Adwan Rebellion or the Balqa Revolt was the largest uprising against the British mandate and the newly installed Transjordanian government, headed by Mezhar Ruslan, during its first years. The rebellion was initiated in the early months of 1923, under the slogan "Jordan for Jordanians", but was quickly crushed with the assistance of the British RAF. As a result, the revolt leader, Sultan al-Adwan, fled to Syria with his sons.Alwaziri coup
The Alwaziri coup, also referred as the Yahia clan coup was a violent dynasty overthrow attempt in the Mutawakkilite Kingdom of Yemen in 1948, which created a great deal of violence and ended with around 5,000 fatalities. During the coup attempt, Imam Yahya Muhammad Hamid ed-Din, the ruler of the kingdom, was killed and the rival Sayyid family, the Alwazirs, seized power for several weeks. Backed by the al-Saud family of Saudi Arabia, the Hamidaddins restored their rule. After deposition of the Alwaziris, the restored monarchy of Imam Yahya was succeeded by his son Ahmad bin Yahya.Battle of Aden Airport
The Battle of Aden International Airport broke out in the early morning hours of 19 March 2015, when Yemen Army units loyal to former president Ali Abdullah Saleh attacked the airport in Aden, Yemen. The airport was defended by soldiers and guards supporting Abdrabbuh Mansur Hadi, Yemen's internationally recognised president.Goharshad Mosque rebellion
The Goharshad Mosque rebellion (Persian: شورش مسجد گوهرشاد) took place in 1935, when a backlash against the westernizing and secularist policies of Shah Reza Pahlavi erupted in the Imam Reza shrine in Mashhad, Iran.
The incident is described as a "bloody event".Jafar Sultan revolt
The Jafar Sultan revolt (Kurdish: شۆڕشی جافر سان، Persian: شورش جعفر سلطان) refers to a Kurdish tribal revolt in Pahlavi Iran which erupted in 1931, and was one of the early tribal-nationalist Kurdish revolts against central Iranian rule during the early stage of Kurdish separatism in Iran.Lahij insurgency
The Lahij insurgency was a guerrilla war waged by tribesmen loyal to Abdrabbuh Mansur Hadi against the Houthis and Yemen Army units loyal to Ali Abdullah Saleh, who controlled most of the Lahij Governorate of Yemen.
In late July, Pro-Hadi forces had launched an offensive to recapture Al Anad Air Base and rest of Lahij Governorate. On 4 August, Pro-Hadi forces had retaken full control of the Lahij Governorate.List of modern conflicts in the Middle East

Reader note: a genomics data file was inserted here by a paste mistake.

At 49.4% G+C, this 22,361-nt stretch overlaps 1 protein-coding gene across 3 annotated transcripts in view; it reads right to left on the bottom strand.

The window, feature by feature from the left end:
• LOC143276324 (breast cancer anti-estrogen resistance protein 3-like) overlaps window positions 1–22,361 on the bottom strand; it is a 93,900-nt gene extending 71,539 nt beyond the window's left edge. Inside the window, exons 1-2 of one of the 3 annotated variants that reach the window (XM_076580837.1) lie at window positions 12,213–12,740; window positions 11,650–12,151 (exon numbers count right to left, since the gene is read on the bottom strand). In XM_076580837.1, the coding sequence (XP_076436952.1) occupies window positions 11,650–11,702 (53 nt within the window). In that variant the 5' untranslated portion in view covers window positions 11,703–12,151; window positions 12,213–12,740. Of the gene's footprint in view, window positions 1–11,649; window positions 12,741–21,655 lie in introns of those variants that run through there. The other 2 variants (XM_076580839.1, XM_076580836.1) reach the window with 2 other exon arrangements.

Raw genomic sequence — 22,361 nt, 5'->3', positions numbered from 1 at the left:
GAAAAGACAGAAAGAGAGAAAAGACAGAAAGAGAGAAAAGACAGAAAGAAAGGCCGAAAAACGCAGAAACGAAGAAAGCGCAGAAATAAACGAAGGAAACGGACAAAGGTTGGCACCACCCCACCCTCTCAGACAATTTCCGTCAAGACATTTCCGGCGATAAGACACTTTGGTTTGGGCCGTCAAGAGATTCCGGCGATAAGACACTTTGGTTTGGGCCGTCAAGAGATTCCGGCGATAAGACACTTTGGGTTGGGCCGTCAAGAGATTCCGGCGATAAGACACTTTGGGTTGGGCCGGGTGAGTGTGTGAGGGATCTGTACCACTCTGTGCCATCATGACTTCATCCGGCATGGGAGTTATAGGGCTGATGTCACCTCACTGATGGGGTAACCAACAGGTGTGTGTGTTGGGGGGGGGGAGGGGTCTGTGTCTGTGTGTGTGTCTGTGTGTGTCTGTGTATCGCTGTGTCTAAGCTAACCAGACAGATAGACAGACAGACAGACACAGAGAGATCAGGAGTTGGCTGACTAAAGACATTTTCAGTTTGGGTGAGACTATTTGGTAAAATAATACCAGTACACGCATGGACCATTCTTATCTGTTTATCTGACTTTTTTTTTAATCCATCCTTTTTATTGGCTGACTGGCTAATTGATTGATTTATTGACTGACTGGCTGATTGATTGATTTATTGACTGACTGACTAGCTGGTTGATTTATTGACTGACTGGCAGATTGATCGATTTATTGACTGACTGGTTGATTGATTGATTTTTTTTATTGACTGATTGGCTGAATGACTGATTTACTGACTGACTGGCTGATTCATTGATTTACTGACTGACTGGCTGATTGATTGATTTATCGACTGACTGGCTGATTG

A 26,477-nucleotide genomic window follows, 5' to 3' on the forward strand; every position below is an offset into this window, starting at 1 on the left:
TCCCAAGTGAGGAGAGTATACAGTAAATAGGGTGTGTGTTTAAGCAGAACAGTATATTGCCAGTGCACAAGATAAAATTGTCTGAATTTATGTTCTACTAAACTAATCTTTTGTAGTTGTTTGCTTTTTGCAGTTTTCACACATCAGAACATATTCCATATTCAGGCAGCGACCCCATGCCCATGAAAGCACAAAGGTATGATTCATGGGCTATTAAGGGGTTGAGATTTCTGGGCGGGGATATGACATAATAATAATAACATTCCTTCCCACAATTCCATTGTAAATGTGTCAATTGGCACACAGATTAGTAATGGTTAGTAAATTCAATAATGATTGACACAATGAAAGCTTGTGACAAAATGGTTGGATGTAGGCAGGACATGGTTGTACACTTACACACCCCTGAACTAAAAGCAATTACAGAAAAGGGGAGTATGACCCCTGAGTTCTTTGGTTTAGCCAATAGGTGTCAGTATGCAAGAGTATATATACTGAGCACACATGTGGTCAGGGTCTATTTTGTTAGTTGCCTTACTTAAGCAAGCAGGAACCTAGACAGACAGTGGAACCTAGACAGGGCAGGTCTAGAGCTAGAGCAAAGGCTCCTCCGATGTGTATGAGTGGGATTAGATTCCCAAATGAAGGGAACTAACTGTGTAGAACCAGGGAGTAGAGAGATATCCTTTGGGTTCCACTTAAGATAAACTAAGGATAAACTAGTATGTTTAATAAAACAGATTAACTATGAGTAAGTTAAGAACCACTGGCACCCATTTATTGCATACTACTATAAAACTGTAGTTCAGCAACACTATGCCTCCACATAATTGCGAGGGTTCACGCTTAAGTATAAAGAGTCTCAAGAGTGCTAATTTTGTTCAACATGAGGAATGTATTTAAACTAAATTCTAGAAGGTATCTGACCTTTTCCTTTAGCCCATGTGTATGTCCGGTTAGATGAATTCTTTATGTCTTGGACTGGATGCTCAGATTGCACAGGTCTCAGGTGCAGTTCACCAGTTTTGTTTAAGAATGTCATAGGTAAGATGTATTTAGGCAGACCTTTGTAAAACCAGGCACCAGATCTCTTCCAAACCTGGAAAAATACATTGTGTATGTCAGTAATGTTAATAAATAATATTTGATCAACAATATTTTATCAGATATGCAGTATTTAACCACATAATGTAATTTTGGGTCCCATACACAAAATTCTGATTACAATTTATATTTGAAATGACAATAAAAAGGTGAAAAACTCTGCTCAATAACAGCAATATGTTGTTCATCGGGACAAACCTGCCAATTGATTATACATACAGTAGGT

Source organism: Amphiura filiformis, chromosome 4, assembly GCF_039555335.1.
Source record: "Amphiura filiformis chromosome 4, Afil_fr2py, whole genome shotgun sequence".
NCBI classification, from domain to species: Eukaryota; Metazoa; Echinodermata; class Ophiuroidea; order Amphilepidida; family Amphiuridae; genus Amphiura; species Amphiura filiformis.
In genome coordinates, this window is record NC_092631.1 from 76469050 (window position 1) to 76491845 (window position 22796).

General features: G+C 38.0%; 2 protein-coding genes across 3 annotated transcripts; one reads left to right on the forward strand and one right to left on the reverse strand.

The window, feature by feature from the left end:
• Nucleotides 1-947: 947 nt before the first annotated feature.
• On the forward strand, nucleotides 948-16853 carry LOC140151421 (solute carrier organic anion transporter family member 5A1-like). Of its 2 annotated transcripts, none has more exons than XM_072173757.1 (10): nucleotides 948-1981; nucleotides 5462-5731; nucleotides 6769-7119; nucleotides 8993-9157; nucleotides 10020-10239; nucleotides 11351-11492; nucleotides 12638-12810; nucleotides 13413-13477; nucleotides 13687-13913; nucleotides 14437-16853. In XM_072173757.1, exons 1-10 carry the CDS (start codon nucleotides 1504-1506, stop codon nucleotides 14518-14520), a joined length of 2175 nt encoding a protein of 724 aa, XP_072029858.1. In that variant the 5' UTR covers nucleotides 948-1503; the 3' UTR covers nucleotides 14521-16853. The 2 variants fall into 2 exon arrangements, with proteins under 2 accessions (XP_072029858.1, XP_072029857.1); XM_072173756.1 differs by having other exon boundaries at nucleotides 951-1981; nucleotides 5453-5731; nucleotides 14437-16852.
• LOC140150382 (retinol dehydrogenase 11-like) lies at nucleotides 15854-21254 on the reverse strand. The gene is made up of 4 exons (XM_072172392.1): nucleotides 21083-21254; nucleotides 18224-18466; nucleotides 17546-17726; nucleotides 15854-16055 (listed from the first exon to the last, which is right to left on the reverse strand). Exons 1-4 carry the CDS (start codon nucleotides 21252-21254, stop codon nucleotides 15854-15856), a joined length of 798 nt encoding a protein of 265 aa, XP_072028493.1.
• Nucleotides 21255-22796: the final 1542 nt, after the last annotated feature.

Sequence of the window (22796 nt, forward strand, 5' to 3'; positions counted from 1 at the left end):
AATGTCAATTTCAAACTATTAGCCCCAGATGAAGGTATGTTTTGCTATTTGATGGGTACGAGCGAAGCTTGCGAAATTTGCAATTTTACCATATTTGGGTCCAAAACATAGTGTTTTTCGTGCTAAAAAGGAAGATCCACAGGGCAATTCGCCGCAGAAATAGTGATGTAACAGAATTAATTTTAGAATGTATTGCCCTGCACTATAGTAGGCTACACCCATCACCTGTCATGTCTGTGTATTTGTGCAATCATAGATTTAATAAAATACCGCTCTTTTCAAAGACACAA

This is a list of modern conflicts in the Middle East ensuing in the geographic and political region known as the Middle East. The "Middle East" is traditionally defined as the Fertile Crescent (Mesopotamia), Levant, and Egypt and neighboring areas of Arabia, Anatolia and Iran. It currently encompasses the area from Egypt, Turkey and Cyprus in the west to Iran and the Persian Gulf in the east, and from Turkey and Iran in the north, to Yemen and Oman in the south.
Conflicts are separate incidents with at least 100 casualties, and are listed by total deaths, including sub-conflicts.
The term "modern" refers to the post-WWI period, in other words, since 1918.Ma'rib Campaign
The Ma'rib campaign is a campaign for control of the Ma'rib Governorate of Yemen, between the Houthis and Yemen Army units loyal to Ali Abdullah Saleh on one side, and militiamen and Yemen Army units loyal to Abdrabbuh Mansur Hadi on the other side.Revolts during the Turkish War of Independence
A number of revolts against the Turkish Revolutionaries broke out during the Turkish War of Independence.
Kemal Atatürk, who was the leader of the nationalist government of Turkey during the war of independence was primarily concerned about subduing the internal revolts and establishing domestic security. To achieve this, the parliament passed the Law of Treachery to the Homeland and established Mobile Gendarmerie Troops. These revolts had the effect of delaying the nationalist movement's struggle against the occupying foreign forces on several fronts. These revolts, such as those by Ahmed Anzavur, were put down with some difficulty by nationalist forces.Shabwah campaign (March–August 2015)
The Shabwah campaign (March–August 2015) was a campaign for control of the Shabwah Governorate of Yemen, between the Houthis and Yemen Army units loyal to Ali Abdullah Saleh on one side, and militiamen and Yemen Army units loyal to Abdrabbuh Mansur Hadi on the other side. The offensive have also launched during a previously started AQAP offensive.Shekhan District
The Shekhan District is a district in the Dihok Governorate with its capital at Ain Sifni.It is bordered by the Amadiya and Dahuk Districts of the Dahuk Governorate to the north, the Akre district to the east, Al-Hamdaniya District to the south, and the Tel Kaif District to the west.Sinjar District
The Sinjar District (Kurmanji: Şengal/Şingal/Şingar) is a district of the Nineveh Governorate. The district seat is the town of Shingal. The district has two subdistricts, al-Shemal and al-Qayrawan. The district is one of two major population centers for Yazidis, the other being Shekhan District.Southern Abyan Offensive (2016)
The Southern Abyan Offensive refers to a 2016 offensive that AQAP launched in late February, which ended with a victory for AQAP as Yemeni tribal fighters loyal to president Abdrabbuh Mansur Hadi were driven out of the Abyan Governorate.Timeline of Kurdish uprisings
This is an incomplete list of Kurdish uprisings.Yemeni–Adenese clan violence
Yemeni–Adenese clan violence refers to sectarian violence in Yemen and Aden during 1956-60, resulting in some 1,000 deaths.
This list includes post-WWI conflicts (after 1918) of at least 100 fatalities each
Prolonged conflicts are listed in the decade when initiated; ongoing conflicts are marked italic and conflict with +100,000 killed with bold.